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CS 4610 — Programming Languages


CS 4501 — Compilers Practicum

Lectures and Details

  • Meetings:
    • Programming Languages: Mondays and Wednesdays, 2:00 to 3:15 in Thornton E303.
    • Compilers Practicum: Thursdays, 2:00 to 3:00 in Olsson 005.
  • Instructor: Wes Weimer.
    • Office Hours: Mondays, Noon-1:30pm, or by appointment (just send email). 423 Rice Hall.
  • Compilers Practicum Instructor: Kevin Leach
    • Compilers Office Hours: Fridays, 2:30-3:30pm. 434 Rice Hall.
  • Teaching Assistants:
    • Wil Thomason: Mondays 6:15pm - 8:15pm, Thornton Stacks
    • Rolph Recto: Tuesdays 5:30pm - 8:00pm, Thornton Stacks
    • Jim Roberts: Wednesdays 8:00pm - 10:00pm, Rice 414
    • Hunter Leath: Fridays Noon - 2pm, Rice 514
  • Textbook: Michael L. Scott's Programming Language Pragmatics (third edition)
  • Prerequisites:
    • CS 2150 with a grade of C- or above.
    • CS 3330 (Architecture) is not a requirement for this course. It is particularly helpful for the Compilers Practicum, however.
    • You should be prepared to learn new languages and write non-trivial programs.
    • CS 4610 is a co-requisite or pre-requisite for the Compilers Practicum.
Wes Weimer

Wes Weimer

Wil Thomason

Wil Thomason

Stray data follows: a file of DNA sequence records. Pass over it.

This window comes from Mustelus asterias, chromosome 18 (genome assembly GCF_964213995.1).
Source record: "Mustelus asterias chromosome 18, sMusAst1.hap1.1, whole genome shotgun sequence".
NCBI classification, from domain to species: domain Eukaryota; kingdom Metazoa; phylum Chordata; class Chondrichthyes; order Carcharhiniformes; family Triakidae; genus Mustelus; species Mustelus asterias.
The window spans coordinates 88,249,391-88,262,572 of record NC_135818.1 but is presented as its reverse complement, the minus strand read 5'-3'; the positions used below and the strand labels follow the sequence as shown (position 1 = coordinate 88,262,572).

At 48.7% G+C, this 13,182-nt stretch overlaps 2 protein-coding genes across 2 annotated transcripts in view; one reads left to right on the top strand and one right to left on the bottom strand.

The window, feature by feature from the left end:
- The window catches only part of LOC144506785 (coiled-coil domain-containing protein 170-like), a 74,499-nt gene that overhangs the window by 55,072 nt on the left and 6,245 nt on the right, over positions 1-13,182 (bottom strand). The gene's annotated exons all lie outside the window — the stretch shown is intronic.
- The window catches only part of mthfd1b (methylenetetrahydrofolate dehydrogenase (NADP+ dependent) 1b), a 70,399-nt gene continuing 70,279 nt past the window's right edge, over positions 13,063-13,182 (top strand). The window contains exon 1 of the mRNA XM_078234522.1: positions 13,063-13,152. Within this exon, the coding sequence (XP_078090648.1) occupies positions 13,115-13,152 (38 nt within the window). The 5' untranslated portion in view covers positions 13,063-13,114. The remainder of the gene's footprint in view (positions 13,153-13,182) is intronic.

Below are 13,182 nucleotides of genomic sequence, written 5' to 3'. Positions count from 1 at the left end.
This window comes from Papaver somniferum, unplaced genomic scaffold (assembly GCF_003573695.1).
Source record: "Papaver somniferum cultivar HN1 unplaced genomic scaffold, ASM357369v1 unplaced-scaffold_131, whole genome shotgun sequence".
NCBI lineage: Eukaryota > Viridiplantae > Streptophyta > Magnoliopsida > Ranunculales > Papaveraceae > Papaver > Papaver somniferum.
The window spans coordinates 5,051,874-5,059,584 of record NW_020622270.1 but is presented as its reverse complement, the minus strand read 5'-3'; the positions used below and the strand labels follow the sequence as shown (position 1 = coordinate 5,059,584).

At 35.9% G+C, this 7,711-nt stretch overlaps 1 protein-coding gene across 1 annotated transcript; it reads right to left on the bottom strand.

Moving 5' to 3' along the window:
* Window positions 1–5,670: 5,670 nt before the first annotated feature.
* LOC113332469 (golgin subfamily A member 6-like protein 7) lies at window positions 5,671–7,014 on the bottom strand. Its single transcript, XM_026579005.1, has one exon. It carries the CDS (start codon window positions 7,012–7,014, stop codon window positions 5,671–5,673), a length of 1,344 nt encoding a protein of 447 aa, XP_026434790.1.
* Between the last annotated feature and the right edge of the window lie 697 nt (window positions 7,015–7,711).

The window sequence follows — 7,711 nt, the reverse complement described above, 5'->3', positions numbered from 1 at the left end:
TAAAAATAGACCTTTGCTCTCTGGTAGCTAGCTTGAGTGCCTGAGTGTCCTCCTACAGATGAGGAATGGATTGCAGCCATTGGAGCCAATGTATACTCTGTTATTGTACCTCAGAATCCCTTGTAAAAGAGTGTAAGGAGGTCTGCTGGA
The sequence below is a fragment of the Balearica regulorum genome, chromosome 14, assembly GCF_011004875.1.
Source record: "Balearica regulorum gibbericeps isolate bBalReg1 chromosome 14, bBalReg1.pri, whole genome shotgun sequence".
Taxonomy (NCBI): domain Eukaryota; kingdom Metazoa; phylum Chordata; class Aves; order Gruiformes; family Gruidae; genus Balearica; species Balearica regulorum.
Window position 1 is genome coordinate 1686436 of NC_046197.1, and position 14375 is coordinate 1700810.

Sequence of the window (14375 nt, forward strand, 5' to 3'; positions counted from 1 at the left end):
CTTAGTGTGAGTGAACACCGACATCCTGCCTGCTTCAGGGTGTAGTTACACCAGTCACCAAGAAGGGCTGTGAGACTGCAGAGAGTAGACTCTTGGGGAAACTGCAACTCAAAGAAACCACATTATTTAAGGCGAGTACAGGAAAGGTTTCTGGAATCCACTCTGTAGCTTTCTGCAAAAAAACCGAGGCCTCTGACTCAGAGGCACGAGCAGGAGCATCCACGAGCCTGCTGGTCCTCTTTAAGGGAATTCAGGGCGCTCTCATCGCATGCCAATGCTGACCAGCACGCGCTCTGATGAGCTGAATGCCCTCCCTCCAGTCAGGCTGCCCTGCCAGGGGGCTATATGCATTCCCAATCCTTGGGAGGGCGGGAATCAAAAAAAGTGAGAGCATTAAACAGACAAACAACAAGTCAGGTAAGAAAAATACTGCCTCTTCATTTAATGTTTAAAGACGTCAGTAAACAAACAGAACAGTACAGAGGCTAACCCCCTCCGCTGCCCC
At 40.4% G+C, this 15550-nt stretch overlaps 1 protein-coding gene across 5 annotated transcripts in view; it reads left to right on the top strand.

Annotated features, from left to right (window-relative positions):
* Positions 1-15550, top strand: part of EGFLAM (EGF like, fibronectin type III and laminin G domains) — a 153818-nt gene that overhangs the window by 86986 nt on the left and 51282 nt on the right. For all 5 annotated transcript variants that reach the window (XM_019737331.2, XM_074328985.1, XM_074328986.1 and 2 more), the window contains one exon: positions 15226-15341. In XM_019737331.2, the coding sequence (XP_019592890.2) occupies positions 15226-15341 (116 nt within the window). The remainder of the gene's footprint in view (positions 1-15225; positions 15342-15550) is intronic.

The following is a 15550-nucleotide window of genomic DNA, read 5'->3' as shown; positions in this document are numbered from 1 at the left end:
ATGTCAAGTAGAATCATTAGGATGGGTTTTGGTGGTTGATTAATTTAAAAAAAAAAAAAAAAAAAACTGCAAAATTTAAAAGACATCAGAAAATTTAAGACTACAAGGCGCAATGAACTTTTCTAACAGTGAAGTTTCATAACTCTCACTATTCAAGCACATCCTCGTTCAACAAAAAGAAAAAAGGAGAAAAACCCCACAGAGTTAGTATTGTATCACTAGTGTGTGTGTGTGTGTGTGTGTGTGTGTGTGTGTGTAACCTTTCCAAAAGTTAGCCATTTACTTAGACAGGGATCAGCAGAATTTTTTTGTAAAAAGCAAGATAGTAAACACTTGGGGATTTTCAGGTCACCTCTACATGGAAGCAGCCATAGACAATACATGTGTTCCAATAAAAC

Jim Roberts

Jim Roberts
Kevin Leach

Kevin Leach

Rolph Recto

Rolph Recto

Hunter Leath

Hunter Leath


Programming Languages (CS 4610) will acquaint you with the fundamental ideas surrounding the design and implementation of high-level programming languages. The course will stress underlying theoretical concepts as well as a significant, practical course project. Students will write Ruby, JavaScript, Python, Haskell and Objective CAML code and gain experience with functional and object-oriented programming. Students will also write a small number of C and almost-Java programs. The programming assignments and final project in this course lead to the construction of an interpreter for a subset of Java. This involves stages of scanning, parsing, type-checking and interpreting code. You will master concepts such as context-free grammars, variable bindings, control flow, types, subtyping, and method invocation.

Compilers Practicum (CS 4501) will acquaint you with the fundamentals of compiler construction: you will produce a program that accepts as input source code in a high-level language and produces as output low-level assembly code representing an executable program. You will master fundamental concepts of dataflow analysis, optimization, code generation, calling conventions, as well as code generation for object-oriented programming.

Because Programming Languages and the Compilers Practicum share a number of core concepts (e.g., intermediate representations, type checking, formal language semantics, etc.), to take the Compilers course you must also take the Programming Languages course. Thus, you have two options:

  1. Take only Programming Languages (CS 4610).
  2. Take both Programming Languages (CS 4610) and also Compilers Practicum (CS 4501).
All descriptions and assignments on this webpage refer to Programming Languages only unless otherwise noted. That is, any assignments related to the Compilers Practicum course will be cleared marked as such and are not required for students not taking the Compilers Practicum.